But that had been long ago.


I didn’t do it. I loved her.

Sarah wasn’t afraid of ghosts, didn’t even believe in them. Still, she didn’t want to be alone. The silence and emptiness were unnerving.

She went outside, conscientiously locked the door and headed for Hunky Harry’s.

“Anderson’s a corpse magnet, I’m telling you.”

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Will’s back was to the front door, and Caleb knew the other man had no idea he’d just walked into Hunky Harry’s.

Caroline, Renee, Barry and Sarah were all there, and they all saw Caleb and looked up at him in mortified silence.

Will spun around, realized he’d been overheard and blushed. “Sorry, buddy,” he said, “but you have to admit it’s true.”

Caleb was glad to see that the chair next to Sarah was open, and he didn’t hesitate to take it.

He wondered if he looked as drained as he felt. He’d spent the last few hours on the beach as Tim Jamison and his crew barricaded the area with yellow tape, then the crime scene unit had arrived, quickly followed by Floby.

“Was it…do they think it was Winona Hart?” Sarah asked him.

Apparently the news of his find had preceded him. Will knew a lot of cops, and even with Lieutenant Jamison putting a gag order on the information, Caleb wasn’t surprised that it had traveled.

“No,” he said.

“No?” Caroline said, surprised.

“It was a young woman, though, right?” Renee asked, hesitant and yet intrigued.

“Yes,” Caleb told them. There was no reason to lie. No matter how much Tim might have wanted to keep it quiet, word was going to spread.

“So who was it?” Sarah asked.

“We don’t know yet. The body was in pretty bad shape. The fingers were missing, so they won’t get any prints. They’ll have to use dental records for an ID.” He turned away, motioning to the waitress for a beer, the same young woman who seemed to wait on them every night. She saw him and nodded, but the smile she gave him was no-nonsense. The waitresses at Hunky Harry’s were there to work. They didn’t wear short-shorts and skimpy tank tops. Jeans and T-shirts that advertised Hunky Harry’s were the uniform here.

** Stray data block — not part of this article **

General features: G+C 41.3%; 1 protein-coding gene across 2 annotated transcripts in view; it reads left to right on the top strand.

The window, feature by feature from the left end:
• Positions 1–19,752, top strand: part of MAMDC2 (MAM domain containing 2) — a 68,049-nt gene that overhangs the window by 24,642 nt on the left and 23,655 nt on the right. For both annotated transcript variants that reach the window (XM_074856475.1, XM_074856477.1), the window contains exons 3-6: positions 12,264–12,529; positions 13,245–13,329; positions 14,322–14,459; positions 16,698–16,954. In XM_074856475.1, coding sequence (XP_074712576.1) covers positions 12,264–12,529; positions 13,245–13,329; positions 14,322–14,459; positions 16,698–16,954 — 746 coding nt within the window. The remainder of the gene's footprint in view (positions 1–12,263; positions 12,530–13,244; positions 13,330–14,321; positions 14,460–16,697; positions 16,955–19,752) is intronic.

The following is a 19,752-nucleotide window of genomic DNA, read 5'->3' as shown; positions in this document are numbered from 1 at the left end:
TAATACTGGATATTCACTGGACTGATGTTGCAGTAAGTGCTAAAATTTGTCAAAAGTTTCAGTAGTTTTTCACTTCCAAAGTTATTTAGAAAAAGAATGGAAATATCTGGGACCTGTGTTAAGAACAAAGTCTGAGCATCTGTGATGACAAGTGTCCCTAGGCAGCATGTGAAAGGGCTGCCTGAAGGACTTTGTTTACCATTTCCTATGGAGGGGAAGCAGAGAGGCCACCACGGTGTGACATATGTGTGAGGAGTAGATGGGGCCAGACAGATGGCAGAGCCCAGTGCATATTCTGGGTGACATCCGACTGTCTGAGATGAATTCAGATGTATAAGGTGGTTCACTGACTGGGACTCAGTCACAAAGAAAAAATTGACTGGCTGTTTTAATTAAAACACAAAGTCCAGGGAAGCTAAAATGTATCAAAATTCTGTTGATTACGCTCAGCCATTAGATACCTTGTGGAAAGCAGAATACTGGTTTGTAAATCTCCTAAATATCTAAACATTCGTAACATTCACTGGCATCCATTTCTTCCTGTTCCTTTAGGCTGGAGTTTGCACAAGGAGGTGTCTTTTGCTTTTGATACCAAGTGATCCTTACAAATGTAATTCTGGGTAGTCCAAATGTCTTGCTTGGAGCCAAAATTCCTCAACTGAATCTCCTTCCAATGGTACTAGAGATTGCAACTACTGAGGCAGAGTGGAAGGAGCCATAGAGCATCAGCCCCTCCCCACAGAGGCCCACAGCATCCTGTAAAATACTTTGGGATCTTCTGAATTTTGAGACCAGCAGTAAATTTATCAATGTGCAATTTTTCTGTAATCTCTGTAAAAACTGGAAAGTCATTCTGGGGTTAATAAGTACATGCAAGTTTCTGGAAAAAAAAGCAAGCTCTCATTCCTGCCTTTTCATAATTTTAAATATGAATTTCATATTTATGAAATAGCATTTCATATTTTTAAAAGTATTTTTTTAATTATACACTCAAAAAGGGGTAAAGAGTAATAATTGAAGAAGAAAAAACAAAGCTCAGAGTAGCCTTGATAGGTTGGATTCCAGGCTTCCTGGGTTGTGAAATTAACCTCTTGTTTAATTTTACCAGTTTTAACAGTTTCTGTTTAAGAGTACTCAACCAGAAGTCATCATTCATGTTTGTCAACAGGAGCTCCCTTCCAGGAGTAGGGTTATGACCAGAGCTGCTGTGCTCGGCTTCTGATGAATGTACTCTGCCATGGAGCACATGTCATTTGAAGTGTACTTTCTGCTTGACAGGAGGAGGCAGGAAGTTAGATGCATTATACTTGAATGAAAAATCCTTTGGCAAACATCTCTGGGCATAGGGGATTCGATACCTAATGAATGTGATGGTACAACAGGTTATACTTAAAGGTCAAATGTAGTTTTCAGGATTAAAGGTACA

“This is going to be terrible for business. The whole city will start to empty out,” Caroline said. “And of course those poor, poor women…”

“My God. We have a serial killer right here in St. Augustine,” Renee said.

Barry put his arm around her. “Don’t worry, I won’t let you out of my sight,” he told her.

“I think you should dye your hair,” Will told Caroline.

The waitress set Caleb’s beer down, and he waited for her to leave before speaking.

“Let’s not jump to conclusions. For all we know it was a boating accident. Maybe it has nothing to do with anything else that’s going on.”

He didn’t believe it, though. The corpse had been in such an advanced state of decomposition that it was impossible to tell how the woman had died, but no boaters had been reported missing, so violence seemed likely. Floby had refused to say much of anything until he could get the body to the morgue and do a full autopsy. All he’d been willing to commit to was the fact that she appeared to have been dead for some time, although he’d then contradicted himself by saying that if she had been dead that long, more of her should have been lost to the salt water—and the creatures whose home it was. Which made Caleb suspect that she’d been dead for a while before her body had been consigned to the ocean, but he would leave it to Floby to figure that out.